Allina Health and Indiana University Health North partnered with Stericycle to implement its CsRx System.
Hospitals and health networks face a confusing and sometimes contradictory array of federal, state and local regulatory requirements regarding the management and disposal of controlled substances. Diversion risks, however, are too high for health care providers to wait for various governmental agencies to provide more clarity and consensus on best practices.
“Even though the [Drug Enforcement Administration] and [Environmental Protection Agency] do not prohibit flushing and do not require us to have a formal process for controlled-substance waste occurring on the floors, we know these regulations will be coming,” says Janice Vadas, inpatient pharmacy manager, Indiana University Health North. “The diversion problem is everywhere, and we needed a better way to prevent incidents. Plus, we no longer wanted to flush this waste with a witness watching and, instead, [want to] keep it out of our water system.”
The Minnesota health system, Allina Health, also decided to proactively manage its controlled substances despite the fact that this was not mandatory at many of its sites.
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“Diversion is at the forefront of our key risk areas and we wanted to standardize our preventive efforts across our system,” says JoAnne Myhre, drug diversion program manager, pharmacy compliance services, at Allina Health. “It is challenging and time-consuming to continually educate nurses on witness wasting, which is ineffective against collusion.”
Pharmacists should consider services designed to change human behavior, prevent diversion and ensure regulatory compliance. When evaluating options, they may ask whether controlled-substance waste is deactivated and/or deters ingestion? Does a solidifier make it impossible to remove substances from a container? Does the container have a one-way disposal and a closed top? Are sharps, vials and ampules prevented from entering the container?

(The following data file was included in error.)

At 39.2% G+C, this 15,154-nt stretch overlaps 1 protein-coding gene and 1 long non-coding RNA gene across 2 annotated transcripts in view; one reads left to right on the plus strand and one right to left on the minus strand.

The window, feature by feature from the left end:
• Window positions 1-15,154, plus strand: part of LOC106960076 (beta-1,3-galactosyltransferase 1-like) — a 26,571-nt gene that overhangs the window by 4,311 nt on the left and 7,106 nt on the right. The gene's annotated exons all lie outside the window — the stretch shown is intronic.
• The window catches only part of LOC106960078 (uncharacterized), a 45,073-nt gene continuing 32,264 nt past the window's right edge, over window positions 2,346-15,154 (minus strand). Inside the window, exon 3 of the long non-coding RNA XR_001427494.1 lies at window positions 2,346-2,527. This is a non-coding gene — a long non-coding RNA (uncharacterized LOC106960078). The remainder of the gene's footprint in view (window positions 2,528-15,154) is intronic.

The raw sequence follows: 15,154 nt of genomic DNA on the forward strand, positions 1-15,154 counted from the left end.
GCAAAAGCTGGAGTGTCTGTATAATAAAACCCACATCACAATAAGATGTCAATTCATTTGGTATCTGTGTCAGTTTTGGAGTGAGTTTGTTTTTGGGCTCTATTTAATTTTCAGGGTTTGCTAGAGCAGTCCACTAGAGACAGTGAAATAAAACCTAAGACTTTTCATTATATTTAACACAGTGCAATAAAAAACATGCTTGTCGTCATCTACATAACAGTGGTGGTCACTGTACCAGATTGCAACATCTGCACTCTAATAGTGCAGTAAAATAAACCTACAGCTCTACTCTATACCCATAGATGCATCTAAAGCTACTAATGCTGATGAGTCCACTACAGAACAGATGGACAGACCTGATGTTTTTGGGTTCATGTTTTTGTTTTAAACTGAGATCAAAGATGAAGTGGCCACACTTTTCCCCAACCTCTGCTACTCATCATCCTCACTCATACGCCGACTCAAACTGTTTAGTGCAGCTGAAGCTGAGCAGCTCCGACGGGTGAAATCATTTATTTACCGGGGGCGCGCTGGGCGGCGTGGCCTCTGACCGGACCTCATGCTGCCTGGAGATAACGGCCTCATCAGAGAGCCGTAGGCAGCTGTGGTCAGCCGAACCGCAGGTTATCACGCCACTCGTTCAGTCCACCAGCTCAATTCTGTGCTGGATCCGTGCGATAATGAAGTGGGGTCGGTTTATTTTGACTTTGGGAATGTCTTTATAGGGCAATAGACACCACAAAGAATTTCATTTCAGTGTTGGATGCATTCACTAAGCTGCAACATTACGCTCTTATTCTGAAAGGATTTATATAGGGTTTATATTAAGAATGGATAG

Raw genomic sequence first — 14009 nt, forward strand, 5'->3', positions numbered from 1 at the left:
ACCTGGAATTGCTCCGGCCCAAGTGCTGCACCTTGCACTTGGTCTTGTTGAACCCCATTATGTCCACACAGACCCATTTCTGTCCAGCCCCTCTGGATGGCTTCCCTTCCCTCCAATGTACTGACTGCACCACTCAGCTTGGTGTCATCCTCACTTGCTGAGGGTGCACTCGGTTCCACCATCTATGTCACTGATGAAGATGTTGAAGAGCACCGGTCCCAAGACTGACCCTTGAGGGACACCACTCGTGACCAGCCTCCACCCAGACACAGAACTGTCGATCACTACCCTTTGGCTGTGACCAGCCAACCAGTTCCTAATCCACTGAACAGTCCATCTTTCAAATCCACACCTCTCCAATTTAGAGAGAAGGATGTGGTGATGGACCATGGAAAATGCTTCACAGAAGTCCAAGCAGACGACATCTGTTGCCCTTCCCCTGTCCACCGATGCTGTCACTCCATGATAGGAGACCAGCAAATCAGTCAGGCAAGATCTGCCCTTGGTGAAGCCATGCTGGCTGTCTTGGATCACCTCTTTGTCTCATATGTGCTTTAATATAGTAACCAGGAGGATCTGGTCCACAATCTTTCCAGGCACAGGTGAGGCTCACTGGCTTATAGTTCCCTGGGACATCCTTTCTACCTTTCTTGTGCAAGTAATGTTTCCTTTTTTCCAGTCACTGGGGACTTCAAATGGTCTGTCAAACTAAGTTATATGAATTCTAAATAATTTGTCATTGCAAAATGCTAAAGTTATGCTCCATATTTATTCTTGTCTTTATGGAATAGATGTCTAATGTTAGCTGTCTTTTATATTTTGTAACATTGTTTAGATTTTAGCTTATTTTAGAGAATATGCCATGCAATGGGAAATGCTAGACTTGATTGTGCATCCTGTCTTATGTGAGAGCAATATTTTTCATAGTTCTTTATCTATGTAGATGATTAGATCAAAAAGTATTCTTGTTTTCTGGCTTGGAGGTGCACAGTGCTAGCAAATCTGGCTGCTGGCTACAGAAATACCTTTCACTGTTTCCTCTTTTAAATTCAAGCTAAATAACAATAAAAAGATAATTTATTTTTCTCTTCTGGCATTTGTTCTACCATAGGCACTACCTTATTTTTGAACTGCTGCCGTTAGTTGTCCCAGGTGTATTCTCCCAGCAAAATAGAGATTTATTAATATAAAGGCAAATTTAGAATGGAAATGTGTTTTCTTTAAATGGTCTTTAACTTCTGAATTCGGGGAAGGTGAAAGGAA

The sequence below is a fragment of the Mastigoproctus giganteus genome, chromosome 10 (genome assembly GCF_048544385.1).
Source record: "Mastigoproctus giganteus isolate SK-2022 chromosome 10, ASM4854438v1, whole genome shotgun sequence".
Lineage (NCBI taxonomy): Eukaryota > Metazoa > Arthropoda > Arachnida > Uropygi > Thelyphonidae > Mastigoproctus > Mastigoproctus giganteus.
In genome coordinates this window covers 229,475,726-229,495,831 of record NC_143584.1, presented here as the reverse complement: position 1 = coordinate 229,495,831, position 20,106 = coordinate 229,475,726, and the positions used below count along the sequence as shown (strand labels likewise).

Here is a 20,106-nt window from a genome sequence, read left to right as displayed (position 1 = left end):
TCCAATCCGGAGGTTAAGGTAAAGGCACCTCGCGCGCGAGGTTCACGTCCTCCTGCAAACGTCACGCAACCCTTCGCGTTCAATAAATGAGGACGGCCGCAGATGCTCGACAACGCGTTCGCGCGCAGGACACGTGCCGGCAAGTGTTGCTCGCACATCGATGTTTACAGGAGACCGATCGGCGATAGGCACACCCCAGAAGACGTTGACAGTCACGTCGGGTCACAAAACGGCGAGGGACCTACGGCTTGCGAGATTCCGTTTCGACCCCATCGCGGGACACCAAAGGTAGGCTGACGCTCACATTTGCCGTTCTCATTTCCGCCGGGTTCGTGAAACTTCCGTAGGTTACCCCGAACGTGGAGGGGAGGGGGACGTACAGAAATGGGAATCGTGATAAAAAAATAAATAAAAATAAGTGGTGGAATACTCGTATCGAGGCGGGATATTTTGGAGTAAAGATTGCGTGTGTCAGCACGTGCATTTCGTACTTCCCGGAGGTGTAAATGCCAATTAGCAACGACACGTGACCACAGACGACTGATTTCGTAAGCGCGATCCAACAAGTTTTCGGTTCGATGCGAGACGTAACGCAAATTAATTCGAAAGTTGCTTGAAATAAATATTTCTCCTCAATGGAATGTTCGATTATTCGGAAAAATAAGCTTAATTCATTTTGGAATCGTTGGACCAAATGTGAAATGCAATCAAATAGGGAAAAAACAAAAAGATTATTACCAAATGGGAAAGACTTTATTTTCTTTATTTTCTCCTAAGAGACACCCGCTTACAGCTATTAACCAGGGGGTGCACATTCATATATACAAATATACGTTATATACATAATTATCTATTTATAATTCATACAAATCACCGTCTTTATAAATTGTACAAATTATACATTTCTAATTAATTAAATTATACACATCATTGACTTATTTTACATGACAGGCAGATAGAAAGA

Both Allina Health and Indiana University Health North decided to partner with Stericycle to implement its CsRx System. Myhre indicated that, so far, the pilot site has been successful in implementing the system within several areas of the hospital. She and Vadas both appreciate the value of having transparent collection boxes that make controlled substances non-retrievable and make it easy to monitor replacement requirements.
“It helps us provide an alternative method of collecting waste that also benefits how we manage the complexities of controlled substance waste in our organization,” says Myhre.
“Our ability to manage the disposal of controlled substances affects the safety of patients, visitors, employees and anyone who walks through our doors,” says Vadas. “The CsRx System eliminated unnecessary steps in the disposal of controlled substances and enabled us to standardize more efficient and effective practices across our hospital.”